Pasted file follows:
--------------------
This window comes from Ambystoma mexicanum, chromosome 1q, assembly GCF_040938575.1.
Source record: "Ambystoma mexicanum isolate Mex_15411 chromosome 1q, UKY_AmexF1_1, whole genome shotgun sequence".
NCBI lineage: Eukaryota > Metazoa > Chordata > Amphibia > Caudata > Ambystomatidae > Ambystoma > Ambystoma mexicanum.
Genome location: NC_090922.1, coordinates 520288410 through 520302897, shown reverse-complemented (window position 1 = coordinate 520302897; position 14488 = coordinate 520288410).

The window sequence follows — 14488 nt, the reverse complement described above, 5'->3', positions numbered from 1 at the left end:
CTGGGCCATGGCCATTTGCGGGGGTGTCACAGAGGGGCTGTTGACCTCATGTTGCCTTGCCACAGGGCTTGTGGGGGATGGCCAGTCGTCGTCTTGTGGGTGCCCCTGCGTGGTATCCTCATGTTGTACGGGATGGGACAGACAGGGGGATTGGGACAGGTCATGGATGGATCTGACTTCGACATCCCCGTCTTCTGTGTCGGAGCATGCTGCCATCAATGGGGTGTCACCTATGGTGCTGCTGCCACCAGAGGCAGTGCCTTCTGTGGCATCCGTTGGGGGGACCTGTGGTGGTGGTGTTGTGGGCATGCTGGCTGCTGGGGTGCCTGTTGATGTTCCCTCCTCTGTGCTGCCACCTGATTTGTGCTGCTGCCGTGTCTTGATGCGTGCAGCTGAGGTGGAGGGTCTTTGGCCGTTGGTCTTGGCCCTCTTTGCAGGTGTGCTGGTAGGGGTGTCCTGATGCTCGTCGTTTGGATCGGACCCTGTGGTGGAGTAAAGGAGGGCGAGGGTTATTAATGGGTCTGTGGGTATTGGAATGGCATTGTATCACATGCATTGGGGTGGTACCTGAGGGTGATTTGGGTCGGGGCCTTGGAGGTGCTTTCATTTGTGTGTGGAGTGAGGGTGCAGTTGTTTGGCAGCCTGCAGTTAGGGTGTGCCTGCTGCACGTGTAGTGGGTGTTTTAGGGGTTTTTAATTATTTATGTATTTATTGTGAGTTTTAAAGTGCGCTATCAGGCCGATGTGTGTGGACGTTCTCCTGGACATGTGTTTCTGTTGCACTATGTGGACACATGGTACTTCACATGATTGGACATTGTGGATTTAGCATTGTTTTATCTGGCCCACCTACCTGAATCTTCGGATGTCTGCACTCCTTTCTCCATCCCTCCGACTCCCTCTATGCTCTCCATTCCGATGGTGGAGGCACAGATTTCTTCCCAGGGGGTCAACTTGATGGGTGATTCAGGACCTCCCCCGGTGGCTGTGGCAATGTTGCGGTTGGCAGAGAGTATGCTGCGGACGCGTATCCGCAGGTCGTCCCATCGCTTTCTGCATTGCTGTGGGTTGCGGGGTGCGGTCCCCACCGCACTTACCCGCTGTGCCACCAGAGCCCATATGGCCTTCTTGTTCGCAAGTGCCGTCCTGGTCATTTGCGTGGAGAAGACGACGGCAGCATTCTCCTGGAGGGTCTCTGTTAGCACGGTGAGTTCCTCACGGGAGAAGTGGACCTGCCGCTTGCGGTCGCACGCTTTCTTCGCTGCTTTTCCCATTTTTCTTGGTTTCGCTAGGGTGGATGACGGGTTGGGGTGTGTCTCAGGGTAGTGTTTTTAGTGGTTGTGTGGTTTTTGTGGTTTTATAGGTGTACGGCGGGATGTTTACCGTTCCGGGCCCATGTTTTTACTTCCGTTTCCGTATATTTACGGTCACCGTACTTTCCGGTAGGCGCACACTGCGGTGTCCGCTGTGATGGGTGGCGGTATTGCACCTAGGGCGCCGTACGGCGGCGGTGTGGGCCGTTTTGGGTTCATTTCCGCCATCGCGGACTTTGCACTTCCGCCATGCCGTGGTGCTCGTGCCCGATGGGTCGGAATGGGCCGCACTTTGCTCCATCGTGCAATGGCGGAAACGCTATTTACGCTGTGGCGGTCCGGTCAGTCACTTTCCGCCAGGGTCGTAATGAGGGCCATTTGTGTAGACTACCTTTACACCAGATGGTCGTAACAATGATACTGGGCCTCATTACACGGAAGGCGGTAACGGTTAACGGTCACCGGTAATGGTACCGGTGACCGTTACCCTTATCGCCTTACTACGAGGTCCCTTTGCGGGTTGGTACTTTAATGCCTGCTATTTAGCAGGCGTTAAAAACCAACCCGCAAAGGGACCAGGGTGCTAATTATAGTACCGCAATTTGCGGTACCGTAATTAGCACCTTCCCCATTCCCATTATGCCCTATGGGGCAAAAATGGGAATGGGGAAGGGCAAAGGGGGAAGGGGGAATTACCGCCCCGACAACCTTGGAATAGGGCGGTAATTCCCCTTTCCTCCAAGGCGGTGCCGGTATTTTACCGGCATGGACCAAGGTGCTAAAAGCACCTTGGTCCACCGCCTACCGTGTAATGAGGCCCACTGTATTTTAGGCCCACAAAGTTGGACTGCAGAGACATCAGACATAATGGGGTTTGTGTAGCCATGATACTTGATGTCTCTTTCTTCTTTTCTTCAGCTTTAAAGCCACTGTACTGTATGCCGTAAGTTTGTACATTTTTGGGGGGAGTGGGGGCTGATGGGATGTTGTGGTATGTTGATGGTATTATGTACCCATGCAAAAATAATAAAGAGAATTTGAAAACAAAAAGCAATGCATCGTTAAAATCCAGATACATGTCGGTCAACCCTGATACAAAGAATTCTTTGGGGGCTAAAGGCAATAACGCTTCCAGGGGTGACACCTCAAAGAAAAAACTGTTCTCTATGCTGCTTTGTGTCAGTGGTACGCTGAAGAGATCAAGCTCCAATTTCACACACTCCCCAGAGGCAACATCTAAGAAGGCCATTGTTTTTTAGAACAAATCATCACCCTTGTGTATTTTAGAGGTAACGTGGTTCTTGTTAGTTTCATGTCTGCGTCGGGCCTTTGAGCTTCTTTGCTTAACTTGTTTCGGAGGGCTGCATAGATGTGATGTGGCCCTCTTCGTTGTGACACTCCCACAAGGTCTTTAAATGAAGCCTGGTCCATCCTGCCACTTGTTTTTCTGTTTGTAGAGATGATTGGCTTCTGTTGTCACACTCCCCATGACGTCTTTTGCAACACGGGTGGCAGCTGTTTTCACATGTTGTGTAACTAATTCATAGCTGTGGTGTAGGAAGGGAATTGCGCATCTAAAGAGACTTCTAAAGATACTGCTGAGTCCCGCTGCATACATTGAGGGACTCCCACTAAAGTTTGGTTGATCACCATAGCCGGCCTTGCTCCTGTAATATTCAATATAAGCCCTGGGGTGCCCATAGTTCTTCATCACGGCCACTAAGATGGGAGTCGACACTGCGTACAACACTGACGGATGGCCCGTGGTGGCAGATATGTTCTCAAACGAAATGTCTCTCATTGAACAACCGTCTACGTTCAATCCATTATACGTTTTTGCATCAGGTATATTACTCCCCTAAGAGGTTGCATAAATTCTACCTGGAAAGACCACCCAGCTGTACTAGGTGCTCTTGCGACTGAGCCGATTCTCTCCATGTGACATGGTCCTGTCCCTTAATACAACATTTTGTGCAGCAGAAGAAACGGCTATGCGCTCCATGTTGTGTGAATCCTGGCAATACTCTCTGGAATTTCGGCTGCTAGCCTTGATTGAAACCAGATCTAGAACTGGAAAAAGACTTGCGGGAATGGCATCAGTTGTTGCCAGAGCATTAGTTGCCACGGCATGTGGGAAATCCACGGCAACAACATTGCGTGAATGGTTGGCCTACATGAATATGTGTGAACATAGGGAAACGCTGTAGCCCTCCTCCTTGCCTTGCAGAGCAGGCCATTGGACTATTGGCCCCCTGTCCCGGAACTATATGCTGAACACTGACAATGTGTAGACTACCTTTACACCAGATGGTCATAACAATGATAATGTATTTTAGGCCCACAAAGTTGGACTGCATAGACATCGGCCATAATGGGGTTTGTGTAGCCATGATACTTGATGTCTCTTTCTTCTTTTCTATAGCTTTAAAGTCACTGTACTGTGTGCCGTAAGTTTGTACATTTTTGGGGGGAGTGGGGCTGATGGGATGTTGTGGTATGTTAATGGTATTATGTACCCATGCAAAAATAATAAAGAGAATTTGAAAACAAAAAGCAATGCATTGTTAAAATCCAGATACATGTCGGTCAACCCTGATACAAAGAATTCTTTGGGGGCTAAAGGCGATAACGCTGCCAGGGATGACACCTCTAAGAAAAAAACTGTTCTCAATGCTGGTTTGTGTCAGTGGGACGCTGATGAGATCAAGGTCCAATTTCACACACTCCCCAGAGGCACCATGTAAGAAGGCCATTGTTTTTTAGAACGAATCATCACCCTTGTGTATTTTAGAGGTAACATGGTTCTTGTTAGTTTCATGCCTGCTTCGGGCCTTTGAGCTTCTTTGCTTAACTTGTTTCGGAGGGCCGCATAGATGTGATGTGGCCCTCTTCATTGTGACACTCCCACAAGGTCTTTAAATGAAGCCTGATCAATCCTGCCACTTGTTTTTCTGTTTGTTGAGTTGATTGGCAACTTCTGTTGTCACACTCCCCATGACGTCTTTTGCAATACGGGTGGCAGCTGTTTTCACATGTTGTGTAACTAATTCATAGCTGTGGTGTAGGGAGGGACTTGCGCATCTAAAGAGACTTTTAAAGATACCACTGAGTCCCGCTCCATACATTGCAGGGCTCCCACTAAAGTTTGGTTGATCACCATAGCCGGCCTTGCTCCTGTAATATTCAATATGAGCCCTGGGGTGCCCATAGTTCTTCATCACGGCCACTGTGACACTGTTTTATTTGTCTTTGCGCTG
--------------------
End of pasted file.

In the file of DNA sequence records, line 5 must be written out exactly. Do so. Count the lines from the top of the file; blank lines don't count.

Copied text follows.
The window sequence follows — 14488 nt, the reverse complement described above, 5'->3', positions numbered from 1 at the left end: